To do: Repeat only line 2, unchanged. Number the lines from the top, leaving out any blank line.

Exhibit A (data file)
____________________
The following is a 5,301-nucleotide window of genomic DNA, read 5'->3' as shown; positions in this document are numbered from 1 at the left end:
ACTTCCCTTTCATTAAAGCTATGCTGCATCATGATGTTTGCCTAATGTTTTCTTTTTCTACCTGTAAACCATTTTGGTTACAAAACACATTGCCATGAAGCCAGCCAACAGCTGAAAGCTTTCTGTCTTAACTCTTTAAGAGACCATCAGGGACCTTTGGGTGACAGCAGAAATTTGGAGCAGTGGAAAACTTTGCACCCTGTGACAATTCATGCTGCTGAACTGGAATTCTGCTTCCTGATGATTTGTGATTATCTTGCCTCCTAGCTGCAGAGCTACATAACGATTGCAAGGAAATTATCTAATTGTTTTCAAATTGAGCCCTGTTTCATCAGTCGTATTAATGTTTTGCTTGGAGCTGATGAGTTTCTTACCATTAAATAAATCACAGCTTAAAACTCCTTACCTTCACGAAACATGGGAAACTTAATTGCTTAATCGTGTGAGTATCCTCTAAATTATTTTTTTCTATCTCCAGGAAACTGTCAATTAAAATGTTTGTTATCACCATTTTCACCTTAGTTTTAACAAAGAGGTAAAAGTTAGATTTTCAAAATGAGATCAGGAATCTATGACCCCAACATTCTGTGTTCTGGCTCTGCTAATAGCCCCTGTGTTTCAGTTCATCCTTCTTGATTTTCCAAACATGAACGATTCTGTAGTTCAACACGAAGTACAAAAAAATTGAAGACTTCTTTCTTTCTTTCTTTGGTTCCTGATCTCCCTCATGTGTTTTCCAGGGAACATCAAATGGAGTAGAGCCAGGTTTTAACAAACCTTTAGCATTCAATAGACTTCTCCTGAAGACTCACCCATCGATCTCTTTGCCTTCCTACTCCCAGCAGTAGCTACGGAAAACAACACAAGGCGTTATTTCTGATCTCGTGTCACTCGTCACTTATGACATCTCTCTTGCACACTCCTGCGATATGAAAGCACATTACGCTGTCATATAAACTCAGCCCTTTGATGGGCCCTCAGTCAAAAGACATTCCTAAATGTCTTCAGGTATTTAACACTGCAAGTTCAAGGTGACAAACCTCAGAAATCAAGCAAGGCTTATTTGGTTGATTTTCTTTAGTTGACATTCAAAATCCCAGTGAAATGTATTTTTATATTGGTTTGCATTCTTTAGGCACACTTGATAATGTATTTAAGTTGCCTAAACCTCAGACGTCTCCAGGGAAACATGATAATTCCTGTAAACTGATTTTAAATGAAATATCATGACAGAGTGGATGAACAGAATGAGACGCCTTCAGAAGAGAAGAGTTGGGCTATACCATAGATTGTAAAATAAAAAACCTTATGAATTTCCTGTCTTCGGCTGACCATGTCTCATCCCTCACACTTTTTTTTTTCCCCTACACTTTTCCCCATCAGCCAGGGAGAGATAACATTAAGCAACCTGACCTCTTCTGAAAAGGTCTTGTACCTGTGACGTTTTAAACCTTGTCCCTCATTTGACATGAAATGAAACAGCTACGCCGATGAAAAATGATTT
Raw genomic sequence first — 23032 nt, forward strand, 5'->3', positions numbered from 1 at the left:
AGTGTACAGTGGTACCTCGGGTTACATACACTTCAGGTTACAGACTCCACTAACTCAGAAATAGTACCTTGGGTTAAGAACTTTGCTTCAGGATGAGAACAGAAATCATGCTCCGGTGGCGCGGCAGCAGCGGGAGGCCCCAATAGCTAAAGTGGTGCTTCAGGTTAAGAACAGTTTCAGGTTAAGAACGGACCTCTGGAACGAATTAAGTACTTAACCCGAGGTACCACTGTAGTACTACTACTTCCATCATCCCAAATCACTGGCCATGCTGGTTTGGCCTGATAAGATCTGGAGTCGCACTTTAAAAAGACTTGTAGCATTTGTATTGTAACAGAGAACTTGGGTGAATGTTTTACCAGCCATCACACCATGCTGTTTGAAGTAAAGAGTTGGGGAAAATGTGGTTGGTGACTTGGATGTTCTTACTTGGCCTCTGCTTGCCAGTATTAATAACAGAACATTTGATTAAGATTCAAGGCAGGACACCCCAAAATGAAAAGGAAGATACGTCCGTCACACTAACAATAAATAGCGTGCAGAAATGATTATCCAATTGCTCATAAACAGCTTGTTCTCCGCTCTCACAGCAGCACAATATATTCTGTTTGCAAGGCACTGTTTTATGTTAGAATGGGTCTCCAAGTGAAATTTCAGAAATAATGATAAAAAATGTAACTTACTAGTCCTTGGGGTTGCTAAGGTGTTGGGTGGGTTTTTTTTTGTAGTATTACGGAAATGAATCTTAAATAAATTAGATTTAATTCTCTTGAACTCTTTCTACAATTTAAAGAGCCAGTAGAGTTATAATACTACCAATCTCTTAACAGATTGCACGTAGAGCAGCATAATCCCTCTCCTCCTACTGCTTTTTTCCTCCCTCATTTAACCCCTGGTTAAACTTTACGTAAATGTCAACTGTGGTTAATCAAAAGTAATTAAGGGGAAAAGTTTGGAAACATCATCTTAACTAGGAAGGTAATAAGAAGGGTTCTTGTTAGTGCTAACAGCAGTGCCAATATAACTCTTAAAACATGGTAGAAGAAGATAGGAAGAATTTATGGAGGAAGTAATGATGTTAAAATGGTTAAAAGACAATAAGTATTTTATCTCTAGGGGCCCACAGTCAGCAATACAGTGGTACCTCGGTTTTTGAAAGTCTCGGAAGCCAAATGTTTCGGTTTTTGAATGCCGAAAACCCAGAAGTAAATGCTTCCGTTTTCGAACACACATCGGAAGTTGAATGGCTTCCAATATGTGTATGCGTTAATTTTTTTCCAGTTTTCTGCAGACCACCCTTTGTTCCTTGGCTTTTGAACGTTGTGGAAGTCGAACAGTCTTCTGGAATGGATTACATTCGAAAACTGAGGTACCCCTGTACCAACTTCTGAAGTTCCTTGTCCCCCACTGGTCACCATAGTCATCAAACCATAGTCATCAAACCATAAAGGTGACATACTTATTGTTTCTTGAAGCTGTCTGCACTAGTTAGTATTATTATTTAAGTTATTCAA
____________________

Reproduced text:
ACTTCCCTTTCATTAAAGCTATGCTGCATCATGATGTTTGCCTAATGTTTTCTTTTTCTACCTGTAAACCATTTTGGTTACAAAACACATTGCCATGAAGCCAGCCAACAGCTGAAAGCTTTCTGTCTTAACTCTTTAAGAGACCATCAGGGACCTTTGGGTGACAGCAGAAATTTGGAGCAGTGGAAAACTTTGCACCCTGTGACAATTCATGCTGCTGAACTGGAATTCTGCTTCCTGATGATTTGTGATTATCTTGCCTCCTAGCTGCAGAGCTACATAACGATTGCAAGGAAATTATCTAATTGTTTTCAAATTGAGCCCTGTTTCATCAGTCGTATTAATGTTTTGCTTGGAGCTGATGAGTTTCTTACCATTAAATAAATCACAGCTTAAAACTCCTTACCTTCACGAAACATGGGAAACTTAATTGCTTAATCGTGTGAGTATCCTCTAAATTATTTTTTTCTATCTCCAGGAAACTGTCAATTAAAATGTTTGTTATCACCATTTTCACCTTAGTTTTAACAAAGAGGTAAAAGTTAGATTTTCAAAATGAGATCAGGAATCTATGACCCCAACATTCTGTGTTCTGGCTCTGCTAATAGCCCCTGTGTTTCAGTTCATCCTTCTTGATTTTCCAAACATGAACGATTCTGTAGTTCAACACGAAGTACAAAAAAATTGAAGACTTCTTTCTTTCTTTCTTTGGTTCCTGATCTCCCTCATGTGTTTTCCAGGGAACATCAAATGGAGTAGAGCCAGGTTTTAACAAACCTTTAGCATTCAATAGACTTCTCCTGAAGACTCACCCATCGATCTCTTTGCCTTCCTACTCCCAGCAGTAGCTACGGAAAACAACACAAGGCGTTATTTCTGATCTCGTGTCACTCGTCACTTATGACATCTCTCTTGCACACTCCTGCGATATGAAAGCACATTACGCTGTCATATAAACTCAGCCCTTTGATGGGCCCTCAGTCAAAAGACATTCCTAAATGTCTTCAGGTATTTAACACTGCAAGTTCAAGGTGACAAACCTCAGAAATCAAGCAAGGCTTATTTGGTTGATTTTCTTTAGTTGACATTCAAAATCCCAGTGAAATGTATTTTTATATTGGTTTGCATTCTTTAGGCACACTTGATAATGTATTTAAGTTGCCTAAACCTCAGACGTCTCCAGGGAAACATGATAATTCCTGTAAACTGATTTTAAATGAAATATCATGACAGAGTGGATGAACAGAATGAGACGCCTTCAGAAGAGAAGAGTTGGGCTATACCATAGATTGTAAAATAAAAAACCTTATGAATTTCCTGTCTTCGGCTGACCATGTCTCATCCCTCACACTTTTTTTTTTCCCCTACACTTTTCCCCATCAGCCAGGGAGAGATAACATTAAGCAACCTGACCTCTTCTGAAAAGGTCTTGTACCTGTGACGTTTTAAACCTTGTCCCTCATTTGACATGAAATGAAACAGCTACGCCGATGAAAAATGATTT